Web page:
Jeff Nesbit, author of This is the Way the World Ends, talks climate change, resource depletion, and how to talk to the climate change skeptic in your life.
Jeff Nesbit is the executive director of Climate Nexus and the author of the book This is the Way the World Ends. He discusses the impending effects of climate change, those that already exist in our world, and the "water wars" of the future.
Talk to us about resource depletion. What is one resource that is being affected by climate change, and what does this mean for civilization?
This Is the Way the World Ends takes a hard look at water scarcity, food insecurity, mass migration and other climate impacts happening right now all over the world. But why should we care about water scarcity in places far removed from us, like Yemen?
Beyond the obvious humanitarian concerns, environmental changes also threaten the geopolitical landscape due to conflicts over life-sustaining resources. Lack of water are already starting wars and causing mass migrations. Climate change is driving all of it. It’s long past time we recognize that it’s here, right now, and it’s causing immense pain, suffering and damage.
“Forget the global financial crisis, the world is running out of water,” U.S. embassy officials told the State Department in a 2009 cable. They’d just been briefed by Global 500 company Nestlé’s senior officials who pay close attention to political regime changes and environmental and ecological challenges. With a third of the world experiencing freshwater scarcity by 2025, and the situation “potentially catastrophic” by 2050, this changing “water economy” will wreak havoc on the way of life and livelihood of millions within a decade, the cable stated.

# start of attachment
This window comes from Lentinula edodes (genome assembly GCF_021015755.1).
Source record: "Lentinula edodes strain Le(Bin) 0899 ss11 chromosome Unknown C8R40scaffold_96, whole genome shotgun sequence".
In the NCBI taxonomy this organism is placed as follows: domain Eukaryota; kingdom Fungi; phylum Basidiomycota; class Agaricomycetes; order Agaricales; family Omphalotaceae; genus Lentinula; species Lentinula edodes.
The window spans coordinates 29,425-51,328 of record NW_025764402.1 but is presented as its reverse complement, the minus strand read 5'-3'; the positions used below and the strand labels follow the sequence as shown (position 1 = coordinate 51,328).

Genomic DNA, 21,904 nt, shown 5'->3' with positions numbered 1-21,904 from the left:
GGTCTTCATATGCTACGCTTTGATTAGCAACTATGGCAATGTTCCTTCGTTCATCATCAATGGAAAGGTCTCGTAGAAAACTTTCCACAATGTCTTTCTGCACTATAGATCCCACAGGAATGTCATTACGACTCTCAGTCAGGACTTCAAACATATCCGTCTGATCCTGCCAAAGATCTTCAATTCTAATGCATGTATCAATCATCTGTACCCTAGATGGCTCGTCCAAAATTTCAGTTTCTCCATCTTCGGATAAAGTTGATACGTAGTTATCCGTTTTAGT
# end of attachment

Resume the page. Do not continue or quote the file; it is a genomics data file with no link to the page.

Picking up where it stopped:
No one paid much attention to that internal briefing. It wasn’t breaking news about nuclear weapons or terrorists. But it was a harbinger of water wars.
Without water, no civil society is possible. People become desperate. As drought and starvation kill millions, those remaining either must migrate or fight over shrinking freshwater. Water scarcity and food insecurity can throw a country into civil war and destabilize an entire region, creating a breeding ground for worldwide terrorism.
Yemen—the poorest country in the Middle East—has few prospects for development, constant political crisis due to its brutal civil war, a continuous flow of refugees, high cost of living increases, lack of basic health and social services, chronic food shortages, and devastating poverty. But for all their political troubles, “the headlines do not reveal the part that water plays in this crisis,” The Guardian said. “13 million Yemenis—50% of the population—struggle daily to find or buy enough clean water to drink or grow food.” Each year, 14,000 Yemeni children under five die of nutrition and diarrhea.